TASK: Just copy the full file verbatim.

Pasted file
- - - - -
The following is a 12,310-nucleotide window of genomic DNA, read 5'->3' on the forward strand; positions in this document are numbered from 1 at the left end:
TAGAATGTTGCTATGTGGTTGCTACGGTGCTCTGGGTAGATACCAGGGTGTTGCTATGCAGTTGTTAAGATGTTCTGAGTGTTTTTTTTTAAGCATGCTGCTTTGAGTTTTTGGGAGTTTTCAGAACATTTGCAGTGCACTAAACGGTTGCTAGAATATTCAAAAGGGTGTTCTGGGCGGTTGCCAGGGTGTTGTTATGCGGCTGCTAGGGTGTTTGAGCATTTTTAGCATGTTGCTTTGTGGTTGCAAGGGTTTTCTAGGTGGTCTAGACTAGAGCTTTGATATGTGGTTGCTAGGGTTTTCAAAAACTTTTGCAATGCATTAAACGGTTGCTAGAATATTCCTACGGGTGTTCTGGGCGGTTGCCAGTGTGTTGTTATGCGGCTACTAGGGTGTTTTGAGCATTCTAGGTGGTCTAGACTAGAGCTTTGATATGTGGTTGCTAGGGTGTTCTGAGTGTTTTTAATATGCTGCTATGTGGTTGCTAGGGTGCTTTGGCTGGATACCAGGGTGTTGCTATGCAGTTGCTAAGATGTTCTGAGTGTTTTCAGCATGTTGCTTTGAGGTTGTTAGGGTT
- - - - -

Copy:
The following is a 12,310-nucleotide window of genomic DNA, read 5'->3' on the forward strand; positions in this document are numbered from 1 at the left end:
TAGAATGTTGCTATGTGGTTGCTACGGTGCTCTGGGTAGATACCAGGGTGTTGCTATGCAGTTGTTAAGATGTTCTGAGTGTTTTTTTTTAAGCATGCTGCTTTGAGTTTTTGGGAGTTTTCAGAACATTTGCAGTGCACTAAACGGTTGCTAGAATATTCAAAAGGGTGTTCTGGGCGGTTGCCAGGGTGTTGTTATGCGGCTGCTAGGGTGTTTGAGCATTTTTAGCATGTTGCTTTGTGGTTGCAAGGGTTTTCTAGGTGGTCTAGACTAGAGCTTTGATATGTGGTTGCTAGGGTTTTCAAAAACTTTTGCAATGCATTAAACGGTTGCTAGAATATTCCTACGGGTGTTCTGGGCGGTTGCCAGTGTGTTGTTATGCGGCTACTAGGGTGTTTTGAGCATTCTAGGTGGTCTAGACTAGAGCTTTGATATGTGGTTGCTAGGGTGTTCTGAGTGTTTTTAATATGCTGCTATGTGGTTGCTAGGGTGCTTTGGCTGGATACCAGGGTGTTGCTATGCAGTTGCTAAGATGTTCTGAGTGTTTTCAGCATGTTGCTTTGAGGTTGTTAGGGTT